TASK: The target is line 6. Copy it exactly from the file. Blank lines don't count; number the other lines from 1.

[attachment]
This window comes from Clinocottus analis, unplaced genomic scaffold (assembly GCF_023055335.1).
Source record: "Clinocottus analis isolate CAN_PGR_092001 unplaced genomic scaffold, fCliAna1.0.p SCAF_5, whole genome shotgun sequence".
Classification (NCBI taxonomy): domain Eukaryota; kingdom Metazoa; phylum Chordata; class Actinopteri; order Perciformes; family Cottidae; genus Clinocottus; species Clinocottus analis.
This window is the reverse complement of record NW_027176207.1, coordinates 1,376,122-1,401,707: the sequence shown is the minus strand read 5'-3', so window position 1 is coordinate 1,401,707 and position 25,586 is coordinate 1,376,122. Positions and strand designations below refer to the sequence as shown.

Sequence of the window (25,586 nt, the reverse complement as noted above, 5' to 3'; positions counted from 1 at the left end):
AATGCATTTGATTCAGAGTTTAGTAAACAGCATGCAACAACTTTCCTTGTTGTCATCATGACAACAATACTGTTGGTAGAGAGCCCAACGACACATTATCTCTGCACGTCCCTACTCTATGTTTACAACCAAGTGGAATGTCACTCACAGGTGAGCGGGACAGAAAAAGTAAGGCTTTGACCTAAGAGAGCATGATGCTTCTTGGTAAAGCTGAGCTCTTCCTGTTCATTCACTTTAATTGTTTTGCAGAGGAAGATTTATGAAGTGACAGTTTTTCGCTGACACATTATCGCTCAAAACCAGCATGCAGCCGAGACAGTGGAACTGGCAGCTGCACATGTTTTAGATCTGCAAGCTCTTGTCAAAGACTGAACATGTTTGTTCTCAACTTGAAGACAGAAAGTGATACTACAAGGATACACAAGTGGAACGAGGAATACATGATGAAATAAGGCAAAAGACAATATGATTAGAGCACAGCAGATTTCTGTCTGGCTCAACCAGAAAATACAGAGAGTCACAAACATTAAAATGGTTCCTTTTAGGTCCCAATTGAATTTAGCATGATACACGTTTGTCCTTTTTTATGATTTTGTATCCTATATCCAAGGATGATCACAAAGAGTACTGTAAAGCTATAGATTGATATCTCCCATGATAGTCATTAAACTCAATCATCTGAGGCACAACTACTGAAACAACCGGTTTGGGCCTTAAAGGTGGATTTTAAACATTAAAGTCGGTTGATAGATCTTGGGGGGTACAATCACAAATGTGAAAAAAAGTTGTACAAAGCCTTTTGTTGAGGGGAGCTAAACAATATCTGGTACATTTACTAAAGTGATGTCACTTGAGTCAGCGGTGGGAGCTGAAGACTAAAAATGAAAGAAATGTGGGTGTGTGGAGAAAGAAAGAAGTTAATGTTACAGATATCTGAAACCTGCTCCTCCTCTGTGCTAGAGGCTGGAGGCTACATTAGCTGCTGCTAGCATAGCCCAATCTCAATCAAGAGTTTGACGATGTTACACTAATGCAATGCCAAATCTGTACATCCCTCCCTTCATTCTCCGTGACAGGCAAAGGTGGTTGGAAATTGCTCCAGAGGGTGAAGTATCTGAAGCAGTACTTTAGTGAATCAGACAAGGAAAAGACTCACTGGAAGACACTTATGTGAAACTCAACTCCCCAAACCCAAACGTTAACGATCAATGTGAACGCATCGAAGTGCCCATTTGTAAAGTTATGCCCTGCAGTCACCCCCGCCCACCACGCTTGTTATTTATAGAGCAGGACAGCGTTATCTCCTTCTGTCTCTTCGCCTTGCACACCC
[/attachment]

AATGCATTTGATTCAGAGTTTAGTAAACAGCATGCAACAACTTTCCTTGTTGTCATCATGACAACAATACTGTTGGTAGAGAGCCCAACGACACATTATCTCTGCACGTCCCTACTCTATGTTTACAACCAAGTGGAATGTCACTCACAGGTGAGCGGGACAGAAAAAGTAAGGCTTTGACCTAAGAGAGCATGATGCTTCTTGGTAAAGCTGAGCTCTTCCTGTTCATTCACTTTAATTGTTTTGCAGAGGAAGATTTATGAAGTGACAGTTTTTCGCTGACACATTATCGCTCAAAACCAGCATGCAGCCGAGACAGTGGAACTGGCAGCTGCACATGTTTTAGATCTGCAAGCTCTTGTCAAAGACTGAACATGTTTGTTCTCAACTTGAAGACAGAAAGTGATACTACAAGGATACACAAGTGGAACGAGGAATACATGATGAAATAAGGCAAAAGACAATATGATTAGAGCACAGCAGATTTCTGTCTGGCTCAACCAGAAAATACAGAGAGTCACAAACATTAAAATGGTTCCTTTTAGGTCCCAATTGAATTTAGCATGATACACGTTTGTCCTTTTTTATGATTTTGTATCCTATATCCAAGGATGATCACAAAGAGTACTGTAAAGCTATAGATTGATATCTCCCATGATAGTCATTAAACTCAATCATCTGAGGCACAACTACTGAAACAACCGGTTTGGGCCTTAAAGGTGGATTTTAAACATTAAAGTCGGTTGATAGATCTTGGGGGGTACAATCACAAATGTGAAAAAAAGTTGTACAAAGCCTTTTGTTGAGGGGAGCTAAACAATATCTGGTACATTTACTAAAGTGATGTCACTTGAGTCAGCGGTGGGAGCTGAAGACTAAAAATGAAAGAAATGTGGGTGTGTGGAGAAAGAAAGAAGTTAATGTTACAGATATCTGAAACCTGCTCCTCCTCTGTGCTAGAGGCTGGAGGCTACATTAGCTGCTGCTAGCATAGCCCAATCTCAATCAAGAGTTTGACGATGTTACACTAATGCAATGCCAAATCTGTACATCCCTCCCTTCATTCTCCGTGACAGGCAAAGGTGGTTGGAAATTGCTCCAGAGGGTGAAGTATCTGAAGCAGTACTTTAGTGAATCAGACAAGGAAAAGACTCACTGGAAGACACTTATGTGAAACTCAACTCCCCAAACCCAAACGTTAACGATCAATGTGAACGCATCGAAGTGCCCATTTGTAAAGTTATGCCCTGCAGTCACCCCCGCCCACCACGCTTGTTATTTATAGAGCAGGACAGCGTTATCTCCTTCTGTCTCTTCGCCTTGCACACCC